Like many of ZDNet's editors (and a good chunk of general tech early adopters), I pre-ordered a Google Nexus 7. I have plenty of tablets, so I just ordered a basic 8GB model. My real goal was to evaluate how well Google's first foray into branded tablets could stack up in educational settings, so price was my #1 concern. If schools wanted to deploy these at scale (or have parents pony up cash for them), then the least expensive model was going to have to do the trick. Besides, rumor had it that there would be less demand and therefore the least likelihood of delays getting the device in my eager little hands.
This was July 5th and everything seemed just hunky-dory...no drama with the pre-order. Then, headlines started firing, Google alerts started chirping, and emails started flying: it was July 13th and Google had started shipping pre-orders. Sweet! When I saw the email from Google Wallet, Google's ecommerce-service-to-rule-them-all, I figured that I was lucky enough to be in the first wave of shipments.
Wrong. That email was accompanied by a phone call from American Express, alerting me to potentially fraudulent charges on my card from--you guessed it--Google. The email from Google Wallet told me that my card was rejected and I needed to update it. So I called Amex and told them everything was cool, it was just Google, all was well, and then just switched to my Visa debit card.
Probably not a smart move on my part, but the language on Wallet implied (at least to my little brain) that Google would be immediately prompted to re-attempt a charge if I used a new card, while keeping the same card on the order would mean waiting for some finite period before Google automatically re-attempted a charge.
A couple of days later, another alert came through on Google Wallet: the attempt to charge my new card had failed. Calling my bank, I found that they had authorized the charge without issue (yay!) but that the transaction had failed to complete on Google's end (boo!). So now it's the 19th, and my Google Wallet account has suddenly been updated:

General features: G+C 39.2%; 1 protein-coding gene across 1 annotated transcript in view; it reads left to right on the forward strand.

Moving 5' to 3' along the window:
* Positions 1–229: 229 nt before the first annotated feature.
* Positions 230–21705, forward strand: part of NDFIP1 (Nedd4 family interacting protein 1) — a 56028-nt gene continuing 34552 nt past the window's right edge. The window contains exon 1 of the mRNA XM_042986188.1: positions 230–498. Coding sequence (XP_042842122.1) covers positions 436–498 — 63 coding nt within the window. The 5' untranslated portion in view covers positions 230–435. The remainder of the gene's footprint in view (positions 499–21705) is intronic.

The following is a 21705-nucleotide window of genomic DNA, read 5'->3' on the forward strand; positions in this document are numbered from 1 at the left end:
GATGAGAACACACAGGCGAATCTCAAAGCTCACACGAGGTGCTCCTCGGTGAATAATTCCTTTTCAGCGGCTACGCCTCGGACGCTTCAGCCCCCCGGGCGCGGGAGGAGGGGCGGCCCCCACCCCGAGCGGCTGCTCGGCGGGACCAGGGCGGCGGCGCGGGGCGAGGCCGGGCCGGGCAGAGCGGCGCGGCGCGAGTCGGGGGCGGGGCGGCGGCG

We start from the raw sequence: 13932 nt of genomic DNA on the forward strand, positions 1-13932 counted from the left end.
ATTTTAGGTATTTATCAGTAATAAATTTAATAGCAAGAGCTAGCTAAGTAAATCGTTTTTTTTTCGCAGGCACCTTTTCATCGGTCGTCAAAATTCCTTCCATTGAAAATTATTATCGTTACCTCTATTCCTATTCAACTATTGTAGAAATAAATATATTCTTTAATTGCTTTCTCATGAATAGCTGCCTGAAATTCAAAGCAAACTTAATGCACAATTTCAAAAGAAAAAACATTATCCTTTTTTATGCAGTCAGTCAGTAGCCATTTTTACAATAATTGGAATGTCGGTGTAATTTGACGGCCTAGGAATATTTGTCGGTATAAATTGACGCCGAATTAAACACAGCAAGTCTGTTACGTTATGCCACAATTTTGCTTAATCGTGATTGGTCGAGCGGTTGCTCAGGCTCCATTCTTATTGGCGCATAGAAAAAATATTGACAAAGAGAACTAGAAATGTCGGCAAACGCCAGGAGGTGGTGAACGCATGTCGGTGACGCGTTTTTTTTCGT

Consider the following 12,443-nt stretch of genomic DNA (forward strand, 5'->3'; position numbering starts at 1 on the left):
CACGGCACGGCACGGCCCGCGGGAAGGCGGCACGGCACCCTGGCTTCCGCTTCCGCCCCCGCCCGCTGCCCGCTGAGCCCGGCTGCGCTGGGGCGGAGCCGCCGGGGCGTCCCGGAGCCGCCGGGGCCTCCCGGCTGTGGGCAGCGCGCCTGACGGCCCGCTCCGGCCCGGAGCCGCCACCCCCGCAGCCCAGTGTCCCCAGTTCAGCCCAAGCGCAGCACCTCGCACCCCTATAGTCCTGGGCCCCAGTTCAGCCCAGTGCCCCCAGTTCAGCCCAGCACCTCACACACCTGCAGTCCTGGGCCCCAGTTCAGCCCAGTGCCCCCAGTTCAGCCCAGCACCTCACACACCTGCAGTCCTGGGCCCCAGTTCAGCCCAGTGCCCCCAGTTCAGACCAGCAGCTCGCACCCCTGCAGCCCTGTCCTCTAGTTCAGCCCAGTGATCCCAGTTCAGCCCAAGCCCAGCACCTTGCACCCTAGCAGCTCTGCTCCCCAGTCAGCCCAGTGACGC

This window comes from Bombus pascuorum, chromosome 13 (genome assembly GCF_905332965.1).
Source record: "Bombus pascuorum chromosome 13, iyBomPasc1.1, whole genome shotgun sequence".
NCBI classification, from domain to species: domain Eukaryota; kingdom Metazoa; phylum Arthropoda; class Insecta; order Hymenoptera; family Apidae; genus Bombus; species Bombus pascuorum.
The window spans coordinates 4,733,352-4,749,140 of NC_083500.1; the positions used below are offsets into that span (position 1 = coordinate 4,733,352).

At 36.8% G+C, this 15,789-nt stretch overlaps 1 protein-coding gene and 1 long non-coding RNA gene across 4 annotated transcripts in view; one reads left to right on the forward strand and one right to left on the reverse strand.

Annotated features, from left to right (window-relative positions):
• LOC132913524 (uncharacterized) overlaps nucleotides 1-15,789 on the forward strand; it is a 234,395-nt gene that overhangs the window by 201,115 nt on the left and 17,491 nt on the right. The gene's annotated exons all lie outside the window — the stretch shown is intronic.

I hadn't done anything but contact my bank, though...so was it updated? Was it going to ship? Did I need to do anything else? Time to check with an actual person, so I contacted the customer service number in my order details. And sat on hold for 45 minutes.
When I finally reached a person, all he needed was my email address and was immediately able to explain that, yes, everything was ok, and no, I didn't need to do anything else. Orders that hit snags like mine had delays generating shipping labels (like I said, I wasn't the only one) which weren't exactly reflected transparently in Google Wallet. Fast forward to tonight, though, and it appears that the delays have been all sorted out.
Interestingly, following the UPS tracking information that Google supplied gave me the following:
Yes, I'd definitely call that a delay.
Partly I'm just being impatient. But Google, with its masterful collection, aggregation, and presentation of data from around the web, should have been able to keep me well-informed about the reasons for any delays and what, if anything, I needed to do about them (without me having to sit on hold for 45 minutes to speak to a human being, no matter how nice and helpful he was).
Moreover, Google should have ensured that these transactions wouldn't be setting of fraud detection triggers that prevented them from completing or that it could reliably connect to major payment gateways like, say, Visa.
And while I'm griping, Google Wallet should interface with PayPal. If Wallet really is meant to pull all of my means of paying for things together, then PayPal needs to be among them. And it should have an Android app that is compatible with a reasonable number of devices, even if they don't have NFC support. Do you know how many Android devices I have? It's actually pretty ridiculous. And three of them are running Android 4.0. And this is what I see when I look for the Wallet app on the Play Store:
One of the biggest fears Google-watchers had was that the company would not have learned its lessons from their direct sales of the Nexus One. Clearly, things aren't that bad, but they could be better. This is, after all, Google.